Director Indhu Rubasingham (second from left) and Mrisho Mpoto (third from left) rehearse Africa Kills Her Sun. Photo by Fred Hayes
John Price is the former U.S. Ambassador to Mauritius, Seychelles, and Comoros and a founding board member of the Utah Committee for Sundance Institute. Below he recounts his experience at last month’s Sundance Institute Theatre Lab, where he attended a rehearsal of the lab project “Africa Kills Her Sun.” This blog was originally published on Price’s personal website.
On Wednesday evening July 25, Marcia and I attended the 2012 Sundance Institute Theatre Lab production of the play Africa Kills Her Sun, or Afrika Inaua Mwangaza Wake in Kiswahili. The play had a cast of three African actors and one American actor, who passionately expressed the plight of the Ogoni people in Nigeria under the dictator Sani Abacha, whose ruthless regime was noted for widespread corruption, human rights abuses, and the suppression of free speech.
The Rehearsal Hall at the Sundance Resort was filled with more than 100 enthusiastic Lab attendees from the United States, Africa, and other parts of the world. To everyone’s pleasant surprise, Robert Redford and his wife Sibylle were in the audience. The play brought back memories of our many visits to sub-Saharan Africa over the past 40 years, starting with our first trip to East Africa in 1970, visiting Kenya, Uganda, Ethiopia, and Tanzania.
I applaud Sundance Institute for supporting this production, which brings into focus some of the injustices in Africa through social awareness, and reaching out to inquisitive young minds. We were pleased that the Theatre Lab play was a collaboration with African playwrights and actors.
Ken Saro-Wiwa had written the short story from which the play was adapted. He was a vocal critic of Shell Oil Company and the brutal government of General Sani Abacha who controlled Nigeria. He advocated on behalf of the Ogoni people who lived in abject poverty in the oil-rich Niger Delta region.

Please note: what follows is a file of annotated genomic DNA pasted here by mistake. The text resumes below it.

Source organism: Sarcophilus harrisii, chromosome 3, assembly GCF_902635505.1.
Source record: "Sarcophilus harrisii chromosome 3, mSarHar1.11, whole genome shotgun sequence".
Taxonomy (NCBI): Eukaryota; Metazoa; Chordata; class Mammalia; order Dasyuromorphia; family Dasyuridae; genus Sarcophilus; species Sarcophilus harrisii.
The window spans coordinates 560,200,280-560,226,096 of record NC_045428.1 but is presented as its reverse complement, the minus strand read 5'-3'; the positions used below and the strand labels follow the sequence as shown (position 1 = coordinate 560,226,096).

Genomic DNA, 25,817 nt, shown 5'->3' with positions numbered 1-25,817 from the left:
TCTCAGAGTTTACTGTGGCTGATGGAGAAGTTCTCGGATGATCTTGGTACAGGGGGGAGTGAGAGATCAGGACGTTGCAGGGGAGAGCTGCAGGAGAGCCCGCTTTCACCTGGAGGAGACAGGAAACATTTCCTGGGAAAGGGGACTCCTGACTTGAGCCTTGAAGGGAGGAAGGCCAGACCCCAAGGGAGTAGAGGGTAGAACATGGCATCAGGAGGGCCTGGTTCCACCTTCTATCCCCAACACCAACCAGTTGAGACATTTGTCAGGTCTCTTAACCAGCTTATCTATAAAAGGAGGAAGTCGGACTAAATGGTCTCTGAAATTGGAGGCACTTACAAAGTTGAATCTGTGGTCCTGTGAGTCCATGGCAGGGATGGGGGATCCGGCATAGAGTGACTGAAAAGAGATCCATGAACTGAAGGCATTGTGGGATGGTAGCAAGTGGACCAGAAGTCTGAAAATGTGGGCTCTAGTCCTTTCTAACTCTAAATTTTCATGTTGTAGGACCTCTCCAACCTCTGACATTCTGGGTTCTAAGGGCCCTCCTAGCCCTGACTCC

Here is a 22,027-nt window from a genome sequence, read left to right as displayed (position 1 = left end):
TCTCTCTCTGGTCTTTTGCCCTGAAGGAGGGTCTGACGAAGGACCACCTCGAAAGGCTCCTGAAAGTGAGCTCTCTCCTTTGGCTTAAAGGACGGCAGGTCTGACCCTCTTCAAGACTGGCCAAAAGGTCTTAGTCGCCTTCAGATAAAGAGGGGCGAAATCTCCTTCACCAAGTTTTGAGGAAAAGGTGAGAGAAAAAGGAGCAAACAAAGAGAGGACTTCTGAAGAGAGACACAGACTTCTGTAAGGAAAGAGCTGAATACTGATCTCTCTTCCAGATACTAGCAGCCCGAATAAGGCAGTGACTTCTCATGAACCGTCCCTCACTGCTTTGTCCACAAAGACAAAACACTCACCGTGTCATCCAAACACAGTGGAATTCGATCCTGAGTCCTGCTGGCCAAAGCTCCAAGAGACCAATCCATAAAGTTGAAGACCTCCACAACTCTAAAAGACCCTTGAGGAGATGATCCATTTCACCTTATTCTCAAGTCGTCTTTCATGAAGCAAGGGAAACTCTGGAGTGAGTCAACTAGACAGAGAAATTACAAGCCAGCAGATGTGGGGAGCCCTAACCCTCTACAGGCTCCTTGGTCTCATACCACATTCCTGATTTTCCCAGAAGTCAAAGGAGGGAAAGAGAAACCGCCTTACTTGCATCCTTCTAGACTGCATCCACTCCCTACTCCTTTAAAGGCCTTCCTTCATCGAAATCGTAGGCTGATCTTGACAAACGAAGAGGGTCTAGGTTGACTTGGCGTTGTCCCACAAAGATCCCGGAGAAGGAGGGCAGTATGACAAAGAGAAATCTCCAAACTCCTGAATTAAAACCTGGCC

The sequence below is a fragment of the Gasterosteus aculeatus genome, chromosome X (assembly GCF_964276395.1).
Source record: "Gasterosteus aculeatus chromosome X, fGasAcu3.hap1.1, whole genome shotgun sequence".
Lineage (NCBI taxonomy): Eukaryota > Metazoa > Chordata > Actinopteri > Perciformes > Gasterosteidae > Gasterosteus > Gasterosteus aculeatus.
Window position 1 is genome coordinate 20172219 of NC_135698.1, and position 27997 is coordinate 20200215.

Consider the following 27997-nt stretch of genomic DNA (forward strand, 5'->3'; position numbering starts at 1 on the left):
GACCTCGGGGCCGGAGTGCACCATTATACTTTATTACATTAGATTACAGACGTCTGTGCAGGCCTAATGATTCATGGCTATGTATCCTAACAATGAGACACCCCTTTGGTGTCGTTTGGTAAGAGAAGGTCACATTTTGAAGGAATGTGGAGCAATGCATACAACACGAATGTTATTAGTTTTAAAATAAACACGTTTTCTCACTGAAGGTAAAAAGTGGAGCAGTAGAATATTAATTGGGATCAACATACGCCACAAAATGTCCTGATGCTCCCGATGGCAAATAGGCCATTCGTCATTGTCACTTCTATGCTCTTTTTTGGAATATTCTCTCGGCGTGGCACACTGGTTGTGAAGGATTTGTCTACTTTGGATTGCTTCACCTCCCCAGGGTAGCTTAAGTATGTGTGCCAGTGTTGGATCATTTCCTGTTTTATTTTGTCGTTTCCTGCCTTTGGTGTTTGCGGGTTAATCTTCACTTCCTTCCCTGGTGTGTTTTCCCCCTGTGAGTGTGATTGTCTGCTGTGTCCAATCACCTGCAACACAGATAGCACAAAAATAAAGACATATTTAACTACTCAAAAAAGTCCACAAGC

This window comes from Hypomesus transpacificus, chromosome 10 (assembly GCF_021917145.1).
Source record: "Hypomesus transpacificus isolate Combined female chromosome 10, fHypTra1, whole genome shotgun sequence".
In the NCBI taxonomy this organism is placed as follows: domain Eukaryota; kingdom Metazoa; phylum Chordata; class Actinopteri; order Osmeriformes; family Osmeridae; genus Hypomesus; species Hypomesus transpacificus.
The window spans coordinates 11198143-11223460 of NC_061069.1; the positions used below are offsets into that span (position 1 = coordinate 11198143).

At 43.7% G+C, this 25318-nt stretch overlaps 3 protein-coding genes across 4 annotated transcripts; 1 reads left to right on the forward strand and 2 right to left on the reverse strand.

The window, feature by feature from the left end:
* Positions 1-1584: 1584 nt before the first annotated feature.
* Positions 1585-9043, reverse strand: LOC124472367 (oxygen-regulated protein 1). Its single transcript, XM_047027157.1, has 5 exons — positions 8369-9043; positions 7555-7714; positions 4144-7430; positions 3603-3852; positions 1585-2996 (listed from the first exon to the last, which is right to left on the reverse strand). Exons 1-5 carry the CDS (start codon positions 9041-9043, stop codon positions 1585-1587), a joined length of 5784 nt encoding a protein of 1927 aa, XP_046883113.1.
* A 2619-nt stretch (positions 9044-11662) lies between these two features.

A popular writer, satirist, and television producer, Saro-Wiwa was a political activist who led a movement that swelled to over 300,000 protestors, which Abasha felt was a threat to his administration. Ken Saro-Wiwa was jailed in 1994, and put on trial with eight other leaders of the uprising. In a biased trial they were found guilty and quickly executed in 1995. There was a worldwide outcry, but little changed for the poverty stricken and destitute Nigerians. Wiwa became a folk hero for other Africans’ suffering from human rights abuses and injustices.
The original story by Ken Saro-Wiwa was based on the condemned man’s last letter to his beloved. Mrisho Mpoto, Irene Sanga, and Elidady Msangi adapted the story into Kiswahili, combining slam poetry and storytelling, to talk about the corruption and inhumane treatment that had taken place in Nigeria. People still face similar injustices today in sub-Saharan Africa, where dictators and autocratic rulers control over 15 countries, and 20 countries are considered failing or failed states.
In many of these countries, freedom of speech and political activism are suppressed, as well as satirical theatre performances. According to George Ayittey, a well-known Ghanaian economist, “Africa has more dictators per capita than any other continent. In 1990, only 4 out of the 54 African countries were democratic; today, 21 years later, it is only 15”.
Sundance Institute was founded in 1981 by Robert Redford, the well-known actor-artist, director, and producer. He had a vision of discovering and developing independent artists to encourage “artistic expression and social and political awareness.” The Institute “seeks to discover, support, and inspire independent film and theatre artists from the United States and around the world, and to introduce audiences to their new work.”